Twenty-twenty. It’s been a traumatic, often terrifying, yet strangely transformative year few will forget in a hurry. This post heading may consequently seem rather outrageous. How on earth can we find twenty things to be grateful for from this Annus horribilis? Especially considering the UK is now threatening to lock down nationally once again as the new virus variant rampages into the New Year gleefully. In fact, in most other countries, life appears to be chaotic, complex and uncertain. For so many people, the past twelve months have been atrocious due to the unpredicted and unprecedented pandemic.
For us, however, whilst we missed out on getting to Liverpool Docks on NB Areandare, a ten-day Scotland driving holiday with my sister and brother-in-law, and a weekend with my sisters to celebrate our deceased dad’s 100th birthday, there’s been many unplanned things we feel humbly grateful for.
Thankfully no-one close to us has died – of any cause. Only one person in either of our extended families, to our knowledge or via a positive test, has been infected with COVID-19. Although it’s dominated our year in a variety of unexpected ways, it hasn’t ruined it. Far from it in fact.
We frequently regale tales of how we choose not to plan too far ahead due to life’s unpredictability. Our lives, in particular, are itinerant and often impulsively lived. Undoubtedly the past year was the epitome of that!
In case any of our gratitudes inspire others to look outside of their current
tier box, I wanted to record them before the year ends here in Aotearoa.
January to March 2020
- We had the most amazing week at Les Deux Alpes staying with two very dear family friends – Odile and Bruno. The beauty of the mountains took our breath away each day, and we were overwhelmed by the loving hospitality of these people.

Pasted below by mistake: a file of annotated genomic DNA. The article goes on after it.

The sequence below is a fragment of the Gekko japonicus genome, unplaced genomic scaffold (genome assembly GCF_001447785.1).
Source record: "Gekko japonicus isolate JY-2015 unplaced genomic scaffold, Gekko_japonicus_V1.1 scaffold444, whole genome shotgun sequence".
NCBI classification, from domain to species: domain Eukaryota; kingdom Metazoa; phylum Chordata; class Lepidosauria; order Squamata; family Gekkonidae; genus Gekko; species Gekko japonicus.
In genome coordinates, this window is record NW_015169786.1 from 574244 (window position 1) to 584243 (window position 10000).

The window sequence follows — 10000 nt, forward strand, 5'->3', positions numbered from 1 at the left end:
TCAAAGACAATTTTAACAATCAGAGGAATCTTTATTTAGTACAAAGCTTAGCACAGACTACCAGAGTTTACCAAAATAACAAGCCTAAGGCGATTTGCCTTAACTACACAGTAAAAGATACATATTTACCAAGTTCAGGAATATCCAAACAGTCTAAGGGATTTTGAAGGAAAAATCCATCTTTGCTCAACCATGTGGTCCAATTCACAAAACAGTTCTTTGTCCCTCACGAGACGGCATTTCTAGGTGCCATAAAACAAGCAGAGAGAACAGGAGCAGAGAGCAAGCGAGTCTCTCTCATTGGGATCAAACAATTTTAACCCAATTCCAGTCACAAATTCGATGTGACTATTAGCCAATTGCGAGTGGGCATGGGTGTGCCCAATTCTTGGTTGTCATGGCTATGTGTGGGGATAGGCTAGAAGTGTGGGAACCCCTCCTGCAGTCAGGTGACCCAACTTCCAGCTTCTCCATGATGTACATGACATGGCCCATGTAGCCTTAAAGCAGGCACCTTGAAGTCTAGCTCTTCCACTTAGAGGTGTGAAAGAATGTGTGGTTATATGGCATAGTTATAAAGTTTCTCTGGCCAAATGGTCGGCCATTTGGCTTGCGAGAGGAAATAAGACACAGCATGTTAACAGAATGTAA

- Three days with fun-loving boating friends staying in two converted double-deckers buses in the Shropshire countryside, before Sandra (not me, another Sandra!) took her narrowboat ‘Golden Boyz’ across the Irish Sea.
- Barry finally gained his UK citizenship awarded at pomp and ceremony ‘do’ at Chester Town Hall. Both boys stayed with us (separately) onboard Areandare in that fine city during February. We were also able to collect them from school a couple of times. We took them to the cinema. To a Cub Scout DIY day. I went to a climbing wall in Shrewsbury with them. Countless precious times to relish before the world changed.
- A week in Barbados with three of my school friends, to celebrate us reaching the sensational age of sixty. Not just any old week, but seven days and nights in a five-star hotel, full board, right on the beach. It was magical. More so with the undercurrents, we were hearing about things to come, though at the time we had no idea quite how crazy things would get.
- That we had enough savings to pay for my younger daughter to get the last Business Class British Airways flight out of Lagos, Nigeria before the airport closed for six months.
April to June
- The sheer joy of having Kim on the boat with us during the lockdown. What an unexpected and immeasurable privilege it was. For Tim and Tracey, who bought The Home Brew Boat business just before Kim arrived, as it meant our back cabin was freed up for her to snuggle up and continue to teach online and complete her Masters Thesis while she was with us.
- Our lockdown bubble mooring spot near Hurleston Junction. We sat still apart from getting essential supplies and felt as though the world had inserted a much needed and valued pause to breathe once more. Barry finally found time to paint the bathroom and bedroom – and moved the fridge up and the cooker down. You’d have to be living in the boat to appreciate that one!